Community Development Districts (CDDs)

A CDD is a governmental system created to serve the long-term particular requirements of its community. Created pursuant to Chapter 190 of the Florida Statutes, a CDD’s main powers are strategy, finance, construction, run and keep community-wide infrastructure and services specifically for the benefit of its citizens.

What will the CDD Do?

Through a CDD, the community can offer its citizens a broad range of community-related services and infrastructure to help ensure the highest quality of life possible. CDD responsibilities within our community may include storm water management, potable and irrigation water supply, sewer and wastewater management, and street lights.

How CDDs Operate

A CDD is governed by its Board of Supervisors which is elected initially by the landowners, then begins transitioning to locals of the CDD after six years of operation. Like all community, county, state, and national elections, the Office of the Supervisor of Elections oversees the vote, and CDD Supervisors are subject to state ethics and financial disclosure laws.

The Florida Commission on Ethics – The CDD’s company is performed in the “Sunshine,” meaning that all meetings and records are open to the public. Public hearings are hung on CDD evaluations and the CDD’s budget plan undergoes yearly independent audit.

Relationship with Home Owner’s Associations

The CDD complements the responsibilities of community homeowner’s associations (HOAs). Many of the maintenance functions handled by these associations in other communities may be handled by the CDD. However, the associations have other responsibilities such as operating amenities and ensuring that deed restrictions and other quality standards are enforced. The CDD may contract with the Master Home Owners Association to perform maintenance functions.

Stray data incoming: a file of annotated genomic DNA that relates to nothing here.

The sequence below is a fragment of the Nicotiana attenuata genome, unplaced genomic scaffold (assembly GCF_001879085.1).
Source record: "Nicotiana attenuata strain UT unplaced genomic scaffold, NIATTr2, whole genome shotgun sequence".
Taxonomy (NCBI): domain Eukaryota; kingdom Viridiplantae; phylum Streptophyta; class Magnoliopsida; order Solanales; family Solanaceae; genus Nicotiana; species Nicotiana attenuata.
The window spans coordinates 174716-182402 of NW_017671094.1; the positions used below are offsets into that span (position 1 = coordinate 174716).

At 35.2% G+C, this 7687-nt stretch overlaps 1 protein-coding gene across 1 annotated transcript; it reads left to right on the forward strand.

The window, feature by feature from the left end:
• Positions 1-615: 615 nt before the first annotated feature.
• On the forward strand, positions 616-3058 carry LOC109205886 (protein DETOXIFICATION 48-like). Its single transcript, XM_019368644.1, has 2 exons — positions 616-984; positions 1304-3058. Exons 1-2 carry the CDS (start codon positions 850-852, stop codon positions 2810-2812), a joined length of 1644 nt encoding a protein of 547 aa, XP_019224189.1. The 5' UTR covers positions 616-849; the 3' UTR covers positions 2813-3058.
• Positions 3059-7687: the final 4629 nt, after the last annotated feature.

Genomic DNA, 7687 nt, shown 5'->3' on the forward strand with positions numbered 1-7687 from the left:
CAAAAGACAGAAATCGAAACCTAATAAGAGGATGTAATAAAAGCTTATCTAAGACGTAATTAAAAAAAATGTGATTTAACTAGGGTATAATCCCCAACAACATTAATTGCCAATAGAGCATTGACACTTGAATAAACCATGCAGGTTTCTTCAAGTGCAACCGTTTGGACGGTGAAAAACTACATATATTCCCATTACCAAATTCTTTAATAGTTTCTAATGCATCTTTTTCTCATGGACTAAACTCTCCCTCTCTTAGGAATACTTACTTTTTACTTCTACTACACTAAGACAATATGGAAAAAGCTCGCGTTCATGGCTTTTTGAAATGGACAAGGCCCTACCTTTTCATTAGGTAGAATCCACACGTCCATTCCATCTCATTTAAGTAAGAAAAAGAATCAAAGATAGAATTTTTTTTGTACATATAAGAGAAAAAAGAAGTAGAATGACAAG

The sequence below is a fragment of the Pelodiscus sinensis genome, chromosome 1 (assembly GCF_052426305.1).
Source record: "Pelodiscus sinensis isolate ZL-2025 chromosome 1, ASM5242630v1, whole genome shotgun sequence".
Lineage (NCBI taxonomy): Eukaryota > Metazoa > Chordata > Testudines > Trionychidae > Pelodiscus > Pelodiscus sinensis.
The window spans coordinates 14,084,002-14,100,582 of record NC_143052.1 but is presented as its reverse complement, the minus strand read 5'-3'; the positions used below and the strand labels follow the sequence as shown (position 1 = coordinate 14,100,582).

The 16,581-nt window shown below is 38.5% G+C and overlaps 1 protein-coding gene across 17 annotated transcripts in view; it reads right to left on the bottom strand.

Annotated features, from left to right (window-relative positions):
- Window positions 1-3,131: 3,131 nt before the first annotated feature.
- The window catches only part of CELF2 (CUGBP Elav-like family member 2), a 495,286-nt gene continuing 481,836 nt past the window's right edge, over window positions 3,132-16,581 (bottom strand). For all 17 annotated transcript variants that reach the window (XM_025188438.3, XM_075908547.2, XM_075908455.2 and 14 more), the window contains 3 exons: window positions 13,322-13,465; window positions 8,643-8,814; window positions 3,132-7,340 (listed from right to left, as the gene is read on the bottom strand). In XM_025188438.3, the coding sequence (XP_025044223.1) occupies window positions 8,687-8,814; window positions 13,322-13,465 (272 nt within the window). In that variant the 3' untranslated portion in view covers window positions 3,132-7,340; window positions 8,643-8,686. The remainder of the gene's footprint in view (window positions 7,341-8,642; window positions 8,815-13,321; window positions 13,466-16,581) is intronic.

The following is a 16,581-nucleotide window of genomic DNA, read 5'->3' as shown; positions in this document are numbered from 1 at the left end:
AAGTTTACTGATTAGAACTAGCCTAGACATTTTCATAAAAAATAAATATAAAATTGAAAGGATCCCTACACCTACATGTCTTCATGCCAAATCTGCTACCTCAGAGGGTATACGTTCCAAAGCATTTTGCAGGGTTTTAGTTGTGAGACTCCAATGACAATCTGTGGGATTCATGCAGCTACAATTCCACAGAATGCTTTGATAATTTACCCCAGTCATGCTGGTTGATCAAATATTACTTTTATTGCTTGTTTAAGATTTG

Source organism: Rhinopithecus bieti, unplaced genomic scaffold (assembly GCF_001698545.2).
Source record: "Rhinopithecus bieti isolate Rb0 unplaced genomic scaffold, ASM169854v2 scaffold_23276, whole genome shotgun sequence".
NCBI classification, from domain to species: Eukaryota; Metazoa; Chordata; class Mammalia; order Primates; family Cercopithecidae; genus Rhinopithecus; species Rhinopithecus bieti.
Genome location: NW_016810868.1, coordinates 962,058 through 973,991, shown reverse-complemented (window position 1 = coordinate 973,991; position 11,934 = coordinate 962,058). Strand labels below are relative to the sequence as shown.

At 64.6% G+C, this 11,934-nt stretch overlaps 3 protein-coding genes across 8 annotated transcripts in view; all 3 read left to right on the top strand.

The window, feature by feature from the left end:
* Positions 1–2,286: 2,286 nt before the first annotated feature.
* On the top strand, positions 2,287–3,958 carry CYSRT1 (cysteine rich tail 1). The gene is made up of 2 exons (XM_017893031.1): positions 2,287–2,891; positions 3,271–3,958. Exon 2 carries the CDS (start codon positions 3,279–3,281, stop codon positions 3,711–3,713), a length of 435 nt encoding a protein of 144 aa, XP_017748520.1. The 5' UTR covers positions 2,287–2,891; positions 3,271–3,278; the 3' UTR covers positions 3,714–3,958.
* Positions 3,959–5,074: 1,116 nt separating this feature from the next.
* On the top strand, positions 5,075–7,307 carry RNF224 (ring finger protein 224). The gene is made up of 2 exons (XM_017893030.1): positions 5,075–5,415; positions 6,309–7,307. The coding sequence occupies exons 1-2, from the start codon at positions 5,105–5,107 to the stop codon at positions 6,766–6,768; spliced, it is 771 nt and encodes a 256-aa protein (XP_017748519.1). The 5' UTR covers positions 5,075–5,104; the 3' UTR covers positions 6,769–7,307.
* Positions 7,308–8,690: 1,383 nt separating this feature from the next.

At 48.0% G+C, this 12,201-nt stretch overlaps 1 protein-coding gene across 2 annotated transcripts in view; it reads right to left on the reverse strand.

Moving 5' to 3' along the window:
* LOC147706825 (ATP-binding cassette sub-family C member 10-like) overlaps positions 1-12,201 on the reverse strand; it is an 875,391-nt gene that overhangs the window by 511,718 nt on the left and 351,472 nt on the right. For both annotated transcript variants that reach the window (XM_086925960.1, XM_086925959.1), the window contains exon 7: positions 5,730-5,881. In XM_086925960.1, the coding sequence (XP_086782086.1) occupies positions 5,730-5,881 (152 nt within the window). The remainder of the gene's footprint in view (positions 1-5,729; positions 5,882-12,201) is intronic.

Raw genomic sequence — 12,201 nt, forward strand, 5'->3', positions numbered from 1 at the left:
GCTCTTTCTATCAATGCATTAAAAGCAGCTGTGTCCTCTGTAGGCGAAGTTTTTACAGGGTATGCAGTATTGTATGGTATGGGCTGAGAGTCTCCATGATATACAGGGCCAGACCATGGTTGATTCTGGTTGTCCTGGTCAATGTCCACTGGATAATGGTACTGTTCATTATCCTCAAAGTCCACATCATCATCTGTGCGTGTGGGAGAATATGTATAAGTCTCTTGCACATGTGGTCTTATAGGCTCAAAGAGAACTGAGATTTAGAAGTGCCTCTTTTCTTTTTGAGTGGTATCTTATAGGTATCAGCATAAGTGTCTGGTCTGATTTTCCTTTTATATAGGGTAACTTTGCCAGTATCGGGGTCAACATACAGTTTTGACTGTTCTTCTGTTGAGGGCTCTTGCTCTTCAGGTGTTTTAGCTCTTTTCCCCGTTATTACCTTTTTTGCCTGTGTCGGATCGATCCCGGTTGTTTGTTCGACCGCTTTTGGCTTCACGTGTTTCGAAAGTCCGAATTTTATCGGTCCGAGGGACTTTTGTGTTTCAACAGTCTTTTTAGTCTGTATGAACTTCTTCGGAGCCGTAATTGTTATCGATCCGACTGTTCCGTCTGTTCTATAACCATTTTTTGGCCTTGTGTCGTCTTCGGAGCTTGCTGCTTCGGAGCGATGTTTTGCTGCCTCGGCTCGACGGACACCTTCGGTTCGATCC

Benefits to Residents

Residents within a community with a CDD may expect to receive three major classes of benefits. First, the CDD provides landowners consistently high levels of public facilities and services managed and financed through self-imposed fees and assessments. Second, the CDD ensures that these community development facilities and services will be completed concurrently with other parts of the development. Third, CDD landowners and electors choose the Board of Supervisors, which is able to determine the type, quality, and expense of CDD facilities and services.

Other savings are realized because a CDD is subject to the same laws and regulations that apply to other government entities. The CDD is able to borrow money to finance its facilities at lower, tax-exempt, interest rates – the same as cities and counties. Many contracts for goods and services, such as annually negotiated maintenance contracts, are subject to publicly advertised competitive bidding.

Residents and property owners in a CDD set the standards of quality, which are then managed by the CDD. The CDD provides perpetual maintenance of the environmental conservation areas. This consistent and quality-controlled method of management helps protect the long-term property values in a community.

The Cost of a CDD

The cost to operate a CDD is borne by those who benefit from its services. Property owners in the CDD are subject to a non-ad valorem assessment, which appears on their annual property tax bill from the county tax collector and may consist of two parts: an annual assessment for operations and maintenance, which can fluctuate up and down from year to year based on the budget adopted for that fiscal year, and an annual capital assessment to repay bonds sold by the CDD to finance community infrastructure and facilities, which annual assessments are generally fixed for the term of the bonds. Because costs and services vary depending upon the individual CDD, specific fee information is available for each community.